When bad news goes unnoticed

With the rest of Europe preoccupied with the van Rompuy and Ashton appointments, the French Europe Minister, Pierre Lellouche, picked the best time to announce some bad news: there will no joint Franco-German minister

ECFR Alumni · Former Senior Policy Fellow

Everyone
knows that the best time to announce bad news is when no one is listening. The
French Europe Minister, Pierre Lellouche, may have had this in mind when, with
Europe preoccupied with the appointment of the relatively unknown figures of
Herman van Rompuy and Catherine
Ashton as the new leaders of the EU, he announced that France and Germany had
abandoned the idea of creating a new position of a joint Franco-German
minister. After all, he may have thought, after one piece of bad news for Europe, no one will notice another.

The
most striking thing about Lellouche’s announcement last Thursday, apart from
its timing, was the way he distanced himself from the proposal as if it was
someone else’s idea. In fact, Lellouche had himself strongly lobbied for it to
become reality on the occasion of the 46th Anniversary of the Elysée Treaty in
January. The proposed new minister would have attended cabinet meetings in both
France and Germany and co-ordinated common security, energy, economic and
social policy.

The
idea behind the proposal was to demonstrate that, twenty years after the fall
of the Berlin Wall, the Franco-German tandem was still in good working order. Paris was even prepared to make the 11th November – which
until now has commemorated the battle of Verdun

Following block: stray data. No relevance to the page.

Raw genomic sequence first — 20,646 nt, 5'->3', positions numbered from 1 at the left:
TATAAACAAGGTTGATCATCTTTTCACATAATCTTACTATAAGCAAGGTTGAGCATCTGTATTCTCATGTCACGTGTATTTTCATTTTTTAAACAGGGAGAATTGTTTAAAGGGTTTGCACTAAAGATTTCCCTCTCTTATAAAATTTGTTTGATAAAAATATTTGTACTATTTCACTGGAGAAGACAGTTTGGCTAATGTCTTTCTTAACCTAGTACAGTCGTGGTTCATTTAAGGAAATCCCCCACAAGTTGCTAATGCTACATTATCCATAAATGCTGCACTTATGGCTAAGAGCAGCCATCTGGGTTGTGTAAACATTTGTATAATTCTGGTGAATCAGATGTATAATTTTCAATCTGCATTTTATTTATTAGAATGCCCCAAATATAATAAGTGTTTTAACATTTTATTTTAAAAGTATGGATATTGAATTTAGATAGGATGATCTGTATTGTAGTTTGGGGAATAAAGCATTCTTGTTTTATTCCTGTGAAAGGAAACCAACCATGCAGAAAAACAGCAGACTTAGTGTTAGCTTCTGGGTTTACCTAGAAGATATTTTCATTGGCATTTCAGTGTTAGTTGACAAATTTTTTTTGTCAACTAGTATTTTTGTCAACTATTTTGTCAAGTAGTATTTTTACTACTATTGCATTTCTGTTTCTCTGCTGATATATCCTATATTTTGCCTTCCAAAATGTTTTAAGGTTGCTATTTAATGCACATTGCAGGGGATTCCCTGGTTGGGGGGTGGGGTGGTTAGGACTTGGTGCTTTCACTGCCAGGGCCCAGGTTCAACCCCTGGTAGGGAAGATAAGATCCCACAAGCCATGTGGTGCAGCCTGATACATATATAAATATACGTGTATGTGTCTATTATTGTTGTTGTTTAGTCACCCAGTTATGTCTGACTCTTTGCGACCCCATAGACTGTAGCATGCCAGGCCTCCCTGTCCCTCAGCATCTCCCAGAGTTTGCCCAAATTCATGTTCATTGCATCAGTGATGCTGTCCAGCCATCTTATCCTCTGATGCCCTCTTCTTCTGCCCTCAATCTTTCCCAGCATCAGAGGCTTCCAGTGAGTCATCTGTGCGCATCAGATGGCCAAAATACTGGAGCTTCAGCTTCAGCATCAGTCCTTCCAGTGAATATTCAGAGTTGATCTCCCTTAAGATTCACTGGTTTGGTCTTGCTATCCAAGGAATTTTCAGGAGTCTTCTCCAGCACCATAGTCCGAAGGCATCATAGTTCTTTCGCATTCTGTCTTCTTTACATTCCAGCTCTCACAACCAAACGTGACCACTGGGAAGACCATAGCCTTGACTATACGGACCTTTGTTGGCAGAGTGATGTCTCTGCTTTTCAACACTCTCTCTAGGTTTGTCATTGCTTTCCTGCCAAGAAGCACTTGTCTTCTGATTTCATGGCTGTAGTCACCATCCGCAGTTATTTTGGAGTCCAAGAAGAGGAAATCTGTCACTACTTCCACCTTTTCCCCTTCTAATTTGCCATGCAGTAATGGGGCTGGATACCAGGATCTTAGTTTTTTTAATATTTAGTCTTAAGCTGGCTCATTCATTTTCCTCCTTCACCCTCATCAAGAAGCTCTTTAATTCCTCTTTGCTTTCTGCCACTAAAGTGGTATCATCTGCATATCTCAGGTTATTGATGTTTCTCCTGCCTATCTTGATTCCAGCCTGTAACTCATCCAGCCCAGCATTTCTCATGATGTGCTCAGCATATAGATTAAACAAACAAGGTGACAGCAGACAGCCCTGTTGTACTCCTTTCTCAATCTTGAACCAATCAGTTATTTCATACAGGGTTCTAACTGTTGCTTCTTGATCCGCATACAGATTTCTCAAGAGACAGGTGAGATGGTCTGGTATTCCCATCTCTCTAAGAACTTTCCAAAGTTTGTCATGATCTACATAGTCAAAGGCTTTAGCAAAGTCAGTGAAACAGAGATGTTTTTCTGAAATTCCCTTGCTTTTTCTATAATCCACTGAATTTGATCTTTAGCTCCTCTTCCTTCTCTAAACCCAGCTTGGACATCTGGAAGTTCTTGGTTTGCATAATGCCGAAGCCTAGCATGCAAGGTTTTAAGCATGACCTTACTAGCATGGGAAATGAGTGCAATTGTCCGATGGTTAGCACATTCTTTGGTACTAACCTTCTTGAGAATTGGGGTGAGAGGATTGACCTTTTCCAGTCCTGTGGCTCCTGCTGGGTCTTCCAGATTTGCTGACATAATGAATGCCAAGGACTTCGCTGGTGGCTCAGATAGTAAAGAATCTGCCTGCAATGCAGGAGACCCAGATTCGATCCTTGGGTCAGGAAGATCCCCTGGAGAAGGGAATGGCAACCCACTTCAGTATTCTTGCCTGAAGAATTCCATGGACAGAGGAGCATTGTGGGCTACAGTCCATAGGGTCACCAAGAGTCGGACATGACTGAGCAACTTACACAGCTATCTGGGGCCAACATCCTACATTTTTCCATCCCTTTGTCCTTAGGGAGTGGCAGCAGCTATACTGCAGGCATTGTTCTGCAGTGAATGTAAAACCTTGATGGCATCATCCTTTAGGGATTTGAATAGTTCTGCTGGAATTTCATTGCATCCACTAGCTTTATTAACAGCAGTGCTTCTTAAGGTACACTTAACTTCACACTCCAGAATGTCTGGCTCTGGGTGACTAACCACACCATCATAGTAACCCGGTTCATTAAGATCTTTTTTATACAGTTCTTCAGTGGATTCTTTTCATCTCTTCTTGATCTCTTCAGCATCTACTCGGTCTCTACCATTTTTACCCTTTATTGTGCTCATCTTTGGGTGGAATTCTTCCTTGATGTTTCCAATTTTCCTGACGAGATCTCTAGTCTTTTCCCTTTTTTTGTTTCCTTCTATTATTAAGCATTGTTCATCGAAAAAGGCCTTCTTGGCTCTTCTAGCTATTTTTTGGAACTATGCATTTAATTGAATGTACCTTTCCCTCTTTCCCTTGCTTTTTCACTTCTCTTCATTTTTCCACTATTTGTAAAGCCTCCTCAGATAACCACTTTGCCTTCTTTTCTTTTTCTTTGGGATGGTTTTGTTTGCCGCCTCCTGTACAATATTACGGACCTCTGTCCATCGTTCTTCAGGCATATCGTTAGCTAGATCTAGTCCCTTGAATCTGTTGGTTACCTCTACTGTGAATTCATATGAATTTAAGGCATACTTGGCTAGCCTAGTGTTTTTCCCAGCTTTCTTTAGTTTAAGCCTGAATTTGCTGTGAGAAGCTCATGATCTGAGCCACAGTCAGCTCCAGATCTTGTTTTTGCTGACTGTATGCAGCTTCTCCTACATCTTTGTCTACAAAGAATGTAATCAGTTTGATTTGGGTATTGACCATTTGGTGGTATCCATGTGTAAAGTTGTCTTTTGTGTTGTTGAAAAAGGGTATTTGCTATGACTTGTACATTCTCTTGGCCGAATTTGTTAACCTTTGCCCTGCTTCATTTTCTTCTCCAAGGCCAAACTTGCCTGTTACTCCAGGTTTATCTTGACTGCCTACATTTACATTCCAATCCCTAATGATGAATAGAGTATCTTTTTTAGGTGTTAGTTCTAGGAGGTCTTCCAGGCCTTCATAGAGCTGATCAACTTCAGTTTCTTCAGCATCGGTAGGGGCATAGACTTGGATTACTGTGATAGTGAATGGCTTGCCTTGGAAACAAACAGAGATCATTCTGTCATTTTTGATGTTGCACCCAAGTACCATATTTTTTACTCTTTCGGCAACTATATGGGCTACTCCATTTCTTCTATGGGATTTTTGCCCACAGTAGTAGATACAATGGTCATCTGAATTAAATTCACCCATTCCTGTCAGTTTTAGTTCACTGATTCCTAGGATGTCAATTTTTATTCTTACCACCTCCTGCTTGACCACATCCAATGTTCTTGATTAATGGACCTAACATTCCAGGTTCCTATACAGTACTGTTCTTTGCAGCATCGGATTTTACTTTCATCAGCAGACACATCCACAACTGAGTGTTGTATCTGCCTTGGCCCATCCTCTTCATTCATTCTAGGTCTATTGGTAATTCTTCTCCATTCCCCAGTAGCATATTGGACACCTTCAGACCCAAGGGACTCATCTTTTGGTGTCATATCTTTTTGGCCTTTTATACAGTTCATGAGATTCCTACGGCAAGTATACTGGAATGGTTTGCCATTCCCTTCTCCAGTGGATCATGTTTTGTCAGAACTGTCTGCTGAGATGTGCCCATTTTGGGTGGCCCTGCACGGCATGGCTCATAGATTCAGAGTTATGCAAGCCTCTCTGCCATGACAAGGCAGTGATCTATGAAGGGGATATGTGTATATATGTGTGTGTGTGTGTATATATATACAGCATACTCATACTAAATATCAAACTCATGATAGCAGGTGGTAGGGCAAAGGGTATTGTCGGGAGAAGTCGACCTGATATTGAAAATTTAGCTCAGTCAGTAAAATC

in World War I – into a ‘Franco-German Friendship’ day. In a society as
history-conscious as France,
this would have been a huge symbolical gesture – which is perhaps why it didn’t
happen in the end.

Now
the idea of a joint minister has also been abandoned. The truth is, the
symbolism of the Franco-German relationship that once drove European
integration has become empty. In fact, the French were so desperate to make a
symbolic gesture precisely to hide the lack of agreement with Germany on
substance. The French fear that, with Europe getting bigger and more
complicated and Germany
feeling increasingly strong on its own, the Germans are gradually losing
interest in the European project. The Germans, on the other hand, have been
getting more and more impatient with what they see as a lack of French
seriousness about policy.

The
suggestion of a Franco-German Minister was a sincere attempt by the French to
recreate momentum towards further political integration in Europe.
It was an interesting reverse of the situation in 1994, when, in the
Schäuble-Lamers paper, Germany
proposed the idea of a ‘core Europe’, which France rejected. This time, Germany did not openly reject the proposal as France did in 1994, but it was so reluctant to
pursue it that France
eventually decided to quietly abandon it.

There
are, of course, genuine legal problems with the idea of a Franco-German
ministerial post. In Germany,
for example, the cabinet does not have the same status as it does in France. The
French cabinet, on the other hand, is not accountable to the parliament in the
same way as the German cabinet is. It may also have been difficult to precisely
define the role of such a ministerial post. But France
and Germany
have overcome much bigger problems in the past in order to make European
integration happen. Those days, however, are apparently long gone. “There is
more that divides us than what unites us”, as a German civil servant recently
put it. It seems that the Germans had no desire to paper over these differences
by creating a new symbol of Franco-German unity. At least they were being
honest.

 

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Author

ECFR Alumni · Former Senior Policy Fellow